It may not be the fastest, but train travel is arguably the most inspiring way to get from Point A to Point B. The imagery associated with the train is in itself capable of inciting magical thinking: a conductor standing alongside a monstrous exterior in a uniform that, no matter how contemporary, always seems emblematic of the past. Inside, windows stretch vastly and you, or someone just like you, sits and peers outside, in awe of a mountainous view she could not have imagined.

It’s the backdrop of countless works of literature, a source of inspiration for poets, and the iconic backdrop embellishing our most-loved films–if you’ve seen Before Sunrise starring Ethan Hawke and Julie Delpy, for example, you, like me, have probably spent the past 20 years preparing to fall in love with a stranger onboard. In other words, artistic representations of train travel have always led us to believe that our ticket aboard has the capacity to take us straight to our next life-altering moment.

But it’s not all about romantic love—the platonic bonds formed amongst passengers is a whole other story worth telling.

Whether it is the knowledge of a long journey ahead, the close proximity of strangers, or the gentle, comforting, and consistent sway, train travel incites even the most introverted to extend past their comfort zone. At least that is what Brittany Spencer and I found when we travelled out west with VIA Rail.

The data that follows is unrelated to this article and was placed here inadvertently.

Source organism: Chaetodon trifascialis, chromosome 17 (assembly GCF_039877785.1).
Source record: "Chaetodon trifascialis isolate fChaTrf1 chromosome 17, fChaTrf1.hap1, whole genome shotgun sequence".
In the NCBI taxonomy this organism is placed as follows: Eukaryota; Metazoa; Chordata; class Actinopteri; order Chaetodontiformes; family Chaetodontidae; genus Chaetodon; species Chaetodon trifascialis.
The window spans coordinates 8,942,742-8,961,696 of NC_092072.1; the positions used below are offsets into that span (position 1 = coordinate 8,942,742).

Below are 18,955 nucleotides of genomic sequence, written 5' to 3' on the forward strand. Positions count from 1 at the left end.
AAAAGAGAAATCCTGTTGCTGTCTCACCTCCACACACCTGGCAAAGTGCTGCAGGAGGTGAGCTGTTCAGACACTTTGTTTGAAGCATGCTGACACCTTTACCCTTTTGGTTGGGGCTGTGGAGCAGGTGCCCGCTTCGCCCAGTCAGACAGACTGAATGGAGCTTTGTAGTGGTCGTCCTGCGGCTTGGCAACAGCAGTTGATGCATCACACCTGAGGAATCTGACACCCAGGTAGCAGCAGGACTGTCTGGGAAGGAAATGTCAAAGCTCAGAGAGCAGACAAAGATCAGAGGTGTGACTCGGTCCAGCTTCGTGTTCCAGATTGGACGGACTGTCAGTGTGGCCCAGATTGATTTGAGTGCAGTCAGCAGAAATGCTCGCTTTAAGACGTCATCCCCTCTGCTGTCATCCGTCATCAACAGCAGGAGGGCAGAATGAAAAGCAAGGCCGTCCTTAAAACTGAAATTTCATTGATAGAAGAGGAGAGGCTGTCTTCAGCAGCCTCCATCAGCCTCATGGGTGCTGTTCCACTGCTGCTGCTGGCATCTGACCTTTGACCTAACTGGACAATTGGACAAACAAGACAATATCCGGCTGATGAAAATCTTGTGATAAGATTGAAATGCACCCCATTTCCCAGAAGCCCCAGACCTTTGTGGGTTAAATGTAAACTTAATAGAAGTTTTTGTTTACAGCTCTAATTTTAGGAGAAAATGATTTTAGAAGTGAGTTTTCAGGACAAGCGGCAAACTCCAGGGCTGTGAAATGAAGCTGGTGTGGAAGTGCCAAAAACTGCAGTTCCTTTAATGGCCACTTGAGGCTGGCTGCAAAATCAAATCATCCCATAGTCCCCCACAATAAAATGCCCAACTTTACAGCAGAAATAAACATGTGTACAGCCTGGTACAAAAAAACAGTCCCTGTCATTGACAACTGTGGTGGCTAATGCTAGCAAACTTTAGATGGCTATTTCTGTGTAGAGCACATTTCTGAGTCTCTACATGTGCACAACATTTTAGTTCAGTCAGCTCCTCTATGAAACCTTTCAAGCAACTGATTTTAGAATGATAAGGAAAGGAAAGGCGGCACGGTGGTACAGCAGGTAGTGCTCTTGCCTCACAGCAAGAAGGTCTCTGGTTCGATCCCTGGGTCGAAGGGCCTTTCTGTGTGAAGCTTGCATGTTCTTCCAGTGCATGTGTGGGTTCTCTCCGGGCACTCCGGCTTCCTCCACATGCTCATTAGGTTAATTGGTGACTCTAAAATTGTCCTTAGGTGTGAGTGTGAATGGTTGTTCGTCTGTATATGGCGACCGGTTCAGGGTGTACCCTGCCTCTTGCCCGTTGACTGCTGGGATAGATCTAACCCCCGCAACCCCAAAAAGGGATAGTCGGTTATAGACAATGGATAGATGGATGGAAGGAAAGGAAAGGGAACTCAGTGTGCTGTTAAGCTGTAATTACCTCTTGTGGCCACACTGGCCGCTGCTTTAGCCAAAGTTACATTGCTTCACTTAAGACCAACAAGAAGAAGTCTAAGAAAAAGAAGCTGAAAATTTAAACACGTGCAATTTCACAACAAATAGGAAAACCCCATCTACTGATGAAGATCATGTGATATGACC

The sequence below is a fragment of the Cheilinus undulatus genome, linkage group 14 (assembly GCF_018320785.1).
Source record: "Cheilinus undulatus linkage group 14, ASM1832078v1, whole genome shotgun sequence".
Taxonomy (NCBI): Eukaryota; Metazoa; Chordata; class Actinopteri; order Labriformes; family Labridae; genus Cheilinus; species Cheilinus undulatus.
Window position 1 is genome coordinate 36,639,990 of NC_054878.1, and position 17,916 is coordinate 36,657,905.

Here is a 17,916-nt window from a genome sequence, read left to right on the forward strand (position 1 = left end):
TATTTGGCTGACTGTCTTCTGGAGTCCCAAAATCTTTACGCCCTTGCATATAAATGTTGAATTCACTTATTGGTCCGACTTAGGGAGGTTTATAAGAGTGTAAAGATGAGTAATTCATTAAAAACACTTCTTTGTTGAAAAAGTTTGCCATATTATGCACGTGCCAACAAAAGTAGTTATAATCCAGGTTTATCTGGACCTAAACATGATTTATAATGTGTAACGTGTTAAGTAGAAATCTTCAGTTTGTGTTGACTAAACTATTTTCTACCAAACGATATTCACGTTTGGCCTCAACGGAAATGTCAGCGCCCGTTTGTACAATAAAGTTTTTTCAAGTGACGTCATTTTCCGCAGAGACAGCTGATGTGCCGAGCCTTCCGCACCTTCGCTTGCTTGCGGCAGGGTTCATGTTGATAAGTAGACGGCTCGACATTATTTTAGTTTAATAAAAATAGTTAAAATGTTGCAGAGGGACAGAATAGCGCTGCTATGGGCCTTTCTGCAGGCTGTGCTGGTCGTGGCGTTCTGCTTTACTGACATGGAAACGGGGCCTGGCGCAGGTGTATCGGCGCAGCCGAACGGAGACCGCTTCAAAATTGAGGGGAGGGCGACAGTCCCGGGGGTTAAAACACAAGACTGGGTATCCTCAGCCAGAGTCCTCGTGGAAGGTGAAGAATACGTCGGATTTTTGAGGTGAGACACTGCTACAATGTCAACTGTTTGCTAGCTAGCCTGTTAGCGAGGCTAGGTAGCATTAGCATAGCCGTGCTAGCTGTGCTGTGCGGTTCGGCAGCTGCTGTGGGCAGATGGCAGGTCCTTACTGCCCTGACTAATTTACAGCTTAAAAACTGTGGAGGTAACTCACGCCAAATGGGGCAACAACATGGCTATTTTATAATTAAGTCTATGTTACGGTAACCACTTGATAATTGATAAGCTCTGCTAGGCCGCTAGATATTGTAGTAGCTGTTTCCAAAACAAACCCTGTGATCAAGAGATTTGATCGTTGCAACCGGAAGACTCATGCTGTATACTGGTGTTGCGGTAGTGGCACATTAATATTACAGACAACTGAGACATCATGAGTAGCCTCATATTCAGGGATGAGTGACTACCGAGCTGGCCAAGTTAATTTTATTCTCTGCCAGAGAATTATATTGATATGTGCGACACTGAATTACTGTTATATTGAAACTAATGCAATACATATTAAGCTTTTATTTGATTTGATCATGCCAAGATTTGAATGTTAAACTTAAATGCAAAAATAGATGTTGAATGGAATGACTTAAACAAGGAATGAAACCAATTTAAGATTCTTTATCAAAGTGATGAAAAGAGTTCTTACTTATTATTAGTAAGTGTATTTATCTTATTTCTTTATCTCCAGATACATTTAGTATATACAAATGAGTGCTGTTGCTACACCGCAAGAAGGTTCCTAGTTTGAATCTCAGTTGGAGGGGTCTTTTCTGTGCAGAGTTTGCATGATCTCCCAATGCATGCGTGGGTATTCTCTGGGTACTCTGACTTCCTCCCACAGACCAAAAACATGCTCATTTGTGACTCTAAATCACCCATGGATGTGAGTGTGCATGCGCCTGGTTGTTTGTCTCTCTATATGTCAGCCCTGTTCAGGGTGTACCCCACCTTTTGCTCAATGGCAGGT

In June, Brittany and I boarded The Canadian in Vancouver with the goal of capturing great conversations amongst passengers for Challenge for Change. There, we met Linda Baca and Janice Harvey, two women journeying back east to Toronto. When we met them, Linda and Janice were enjoying a glass of wine each, swapping stories as they looked out the window in one of the train’s observation decks.

They had been travelling separately, one on her way to a wedding, the other heading home. After being seated in the dining car together on their first day aboard, two women who were perfect strangers just days prior were suddenly fast friends, waking each other up in the morning and spending breakfast, lunch, and dinner time together.

Facilitator Catherine listens to Linda and Janice aboard the train.

It was a familiar scenario for me and Brittany. Although we went to journalism school together, we had been set on different tracks early on, her pursuing documentary film while I took on feature writing. We hardly knew each other before we started working at Challenge for Change, but after months at a job that has taken us from coast-to-coast together with little space apart, it is safe to say we found friendship aboard the train like so many others.

Newfound friendships are almost synonymous with train travel, as passengers prepare for long journeys with people they have never met but are sure to grow fond of. You’re likely to strike up a conversation sometime in the hours or days-long commute. You may even share a reading nook with someone, or start jamming on the guitar to pass the time. You’ll likely be dining with a new group of people each day, sharing stories in between sightings of wildlife that, for a brief moment, will unexpectedly appear just outside your window.

Connections like this is what Challenge for Change is all about. Everyday, we miss opportunities to relate to one another, but aboard the train, nobody stays a stranger for long. It may be that the connection that we so desperately need is best found there. Afterall, it’s not the destination, it’s the journey, and you never know where a great conversation can take you.